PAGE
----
But boys will be boys, our favorite phrase that excuses so many things, while the only thing we have for the opposite gender is women, said with disdain and punctuated with an eye roll.

Everyone tells you to turn the other cheek; to fight cruelty with kindness. In this book, however, I loved that McGinnis explores justice’s more vicious side, and she’s not afraid to blur the lines between right and wrong. When the law fails Alex, she decides to take matters into her own hands, even if it means getting them dirty.

“Do no harm. Be nice. You catch more flies with honey than vinegar.
But what if I don’t want to catch the flies? What if I’d rather see them swatted?”

At first glance, Alex might seem like just another kind of twisted vigilante. But the thing is, although you know what she’s doing is politically, and arguably morally, WRONG- especially considering she feels absolutely no remorse for her oftentimes brutal actions- you can’t help empathizing with her. Her motivations are, in many ways, pure- she “feels too much”, as she states in the book.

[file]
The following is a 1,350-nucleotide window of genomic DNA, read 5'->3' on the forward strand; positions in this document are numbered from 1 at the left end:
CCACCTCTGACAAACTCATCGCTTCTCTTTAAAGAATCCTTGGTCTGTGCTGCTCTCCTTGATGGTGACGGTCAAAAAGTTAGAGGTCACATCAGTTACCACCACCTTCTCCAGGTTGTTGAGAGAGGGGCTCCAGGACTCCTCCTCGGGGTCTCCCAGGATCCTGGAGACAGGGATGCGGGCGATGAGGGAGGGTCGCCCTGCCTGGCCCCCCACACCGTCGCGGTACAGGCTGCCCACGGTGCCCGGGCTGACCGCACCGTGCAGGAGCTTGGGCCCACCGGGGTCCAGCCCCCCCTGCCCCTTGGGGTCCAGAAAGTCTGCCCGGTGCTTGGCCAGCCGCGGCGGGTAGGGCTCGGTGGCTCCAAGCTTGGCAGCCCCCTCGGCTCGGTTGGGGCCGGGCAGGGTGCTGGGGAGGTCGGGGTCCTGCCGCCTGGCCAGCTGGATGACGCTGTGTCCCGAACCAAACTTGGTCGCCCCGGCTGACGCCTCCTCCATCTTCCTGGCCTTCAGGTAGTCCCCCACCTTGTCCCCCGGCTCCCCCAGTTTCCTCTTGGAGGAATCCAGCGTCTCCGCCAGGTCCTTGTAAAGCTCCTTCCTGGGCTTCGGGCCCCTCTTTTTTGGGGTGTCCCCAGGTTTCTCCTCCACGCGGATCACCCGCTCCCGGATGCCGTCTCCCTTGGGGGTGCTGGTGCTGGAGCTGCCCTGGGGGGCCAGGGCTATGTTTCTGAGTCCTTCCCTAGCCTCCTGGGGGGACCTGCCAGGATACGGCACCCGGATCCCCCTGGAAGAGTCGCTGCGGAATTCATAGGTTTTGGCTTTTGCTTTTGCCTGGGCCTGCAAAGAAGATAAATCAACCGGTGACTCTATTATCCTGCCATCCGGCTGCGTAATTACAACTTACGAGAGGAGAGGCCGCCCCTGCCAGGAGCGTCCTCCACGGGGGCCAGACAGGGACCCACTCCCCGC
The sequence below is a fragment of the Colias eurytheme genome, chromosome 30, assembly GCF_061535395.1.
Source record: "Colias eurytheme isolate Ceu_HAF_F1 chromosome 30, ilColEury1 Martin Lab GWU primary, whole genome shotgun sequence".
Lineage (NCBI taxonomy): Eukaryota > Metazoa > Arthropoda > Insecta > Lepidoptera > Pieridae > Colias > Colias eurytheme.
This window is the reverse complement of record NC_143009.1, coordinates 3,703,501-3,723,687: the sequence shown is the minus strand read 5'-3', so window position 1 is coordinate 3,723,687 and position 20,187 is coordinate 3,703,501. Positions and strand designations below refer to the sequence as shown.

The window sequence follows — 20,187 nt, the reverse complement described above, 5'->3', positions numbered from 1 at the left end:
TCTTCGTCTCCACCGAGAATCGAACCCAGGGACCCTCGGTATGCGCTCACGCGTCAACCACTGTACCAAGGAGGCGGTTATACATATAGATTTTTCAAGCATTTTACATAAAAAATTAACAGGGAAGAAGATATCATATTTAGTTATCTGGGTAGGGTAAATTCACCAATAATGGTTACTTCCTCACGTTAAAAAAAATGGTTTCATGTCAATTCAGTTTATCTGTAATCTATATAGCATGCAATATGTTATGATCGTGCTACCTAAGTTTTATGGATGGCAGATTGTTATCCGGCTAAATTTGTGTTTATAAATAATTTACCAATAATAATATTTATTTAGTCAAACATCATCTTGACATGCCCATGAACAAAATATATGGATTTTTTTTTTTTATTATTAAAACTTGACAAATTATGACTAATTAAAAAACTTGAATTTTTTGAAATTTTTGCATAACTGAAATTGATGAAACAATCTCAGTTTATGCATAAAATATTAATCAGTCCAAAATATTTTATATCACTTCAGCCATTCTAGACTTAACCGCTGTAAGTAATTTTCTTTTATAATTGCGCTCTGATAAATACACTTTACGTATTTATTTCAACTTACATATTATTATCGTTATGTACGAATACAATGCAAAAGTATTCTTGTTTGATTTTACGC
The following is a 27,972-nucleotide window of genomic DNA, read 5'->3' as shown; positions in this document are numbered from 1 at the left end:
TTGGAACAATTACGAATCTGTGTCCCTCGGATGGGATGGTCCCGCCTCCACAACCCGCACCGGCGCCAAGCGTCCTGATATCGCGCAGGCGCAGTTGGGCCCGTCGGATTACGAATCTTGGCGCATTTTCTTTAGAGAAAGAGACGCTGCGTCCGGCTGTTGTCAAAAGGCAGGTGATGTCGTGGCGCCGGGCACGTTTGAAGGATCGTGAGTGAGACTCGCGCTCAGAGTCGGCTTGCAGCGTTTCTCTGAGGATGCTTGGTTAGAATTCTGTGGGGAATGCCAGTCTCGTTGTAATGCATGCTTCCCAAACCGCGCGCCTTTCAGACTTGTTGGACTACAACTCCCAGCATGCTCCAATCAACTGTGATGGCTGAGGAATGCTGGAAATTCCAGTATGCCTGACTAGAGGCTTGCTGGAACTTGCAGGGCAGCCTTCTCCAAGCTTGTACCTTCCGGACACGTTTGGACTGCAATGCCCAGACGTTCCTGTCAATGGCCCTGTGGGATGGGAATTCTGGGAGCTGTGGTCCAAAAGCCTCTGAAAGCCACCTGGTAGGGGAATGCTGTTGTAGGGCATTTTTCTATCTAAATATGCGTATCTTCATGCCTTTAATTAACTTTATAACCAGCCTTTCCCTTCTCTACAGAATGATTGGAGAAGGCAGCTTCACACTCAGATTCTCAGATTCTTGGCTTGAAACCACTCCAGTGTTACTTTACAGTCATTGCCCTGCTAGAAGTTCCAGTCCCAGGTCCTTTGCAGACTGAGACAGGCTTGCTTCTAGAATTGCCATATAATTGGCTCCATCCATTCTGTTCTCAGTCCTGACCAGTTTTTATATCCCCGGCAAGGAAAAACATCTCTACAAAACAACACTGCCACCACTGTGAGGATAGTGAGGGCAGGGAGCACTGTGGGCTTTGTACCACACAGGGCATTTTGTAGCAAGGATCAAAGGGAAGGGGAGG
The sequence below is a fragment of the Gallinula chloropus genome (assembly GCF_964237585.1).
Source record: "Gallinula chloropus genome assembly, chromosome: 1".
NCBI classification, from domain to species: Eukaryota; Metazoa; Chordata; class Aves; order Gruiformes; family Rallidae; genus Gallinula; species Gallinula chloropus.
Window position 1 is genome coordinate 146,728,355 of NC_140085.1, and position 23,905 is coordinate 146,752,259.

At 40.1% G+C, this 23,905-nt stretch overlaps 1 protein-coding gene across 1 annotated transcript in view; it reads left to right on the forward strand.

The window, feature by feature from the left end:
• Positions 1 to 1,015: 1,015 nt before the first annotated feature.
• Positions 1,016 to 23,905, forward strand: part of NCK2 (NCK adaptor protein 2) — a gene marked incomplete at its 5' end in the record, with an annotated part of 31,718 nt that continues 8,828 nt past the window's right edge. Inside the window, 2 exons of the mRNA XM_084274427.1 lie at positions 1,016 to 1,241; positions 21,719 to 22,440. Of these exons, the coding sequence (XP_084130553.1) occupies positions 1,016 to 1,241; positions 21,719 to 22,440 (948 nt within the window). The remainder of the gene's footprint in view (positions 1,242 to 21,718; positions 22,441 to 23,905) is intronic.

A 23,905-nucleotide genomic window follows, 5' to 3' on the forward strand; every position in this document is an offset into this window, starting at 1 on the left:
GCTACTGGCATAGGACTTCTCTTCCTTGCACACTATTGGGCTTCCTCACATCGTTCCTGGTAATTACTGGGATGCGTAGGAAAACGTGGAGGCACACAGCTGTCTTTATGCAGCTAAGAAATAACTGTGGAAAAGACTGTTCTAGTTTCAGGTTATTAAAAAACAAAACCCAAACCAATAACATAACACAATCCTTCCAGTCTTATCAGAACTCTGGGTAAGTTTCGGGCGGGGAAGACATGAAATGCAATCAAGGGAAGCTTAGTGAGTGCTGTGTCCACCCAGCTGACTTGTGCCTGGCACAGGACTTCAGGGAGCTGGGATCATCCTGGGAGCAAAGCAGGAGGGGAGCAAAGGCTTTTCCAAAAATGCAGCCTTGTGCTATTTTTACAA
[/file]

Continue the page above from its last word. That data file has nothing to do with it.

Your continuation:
2. So much girl power.

Alex Craft WILL NOT take your crap. She will punch you in the ballsack, tear out your earring (and, incidentally, take out your ear with it), burn down your house, and not even feel bad about it.

I am a wolf that my sister kept in a cage, until her hand was removed. I have been out, curious as I wake up from a lethargic solitude, self-enforced because I know I don’t belong here. It’s not safe for me to be out, but they rattled my cage.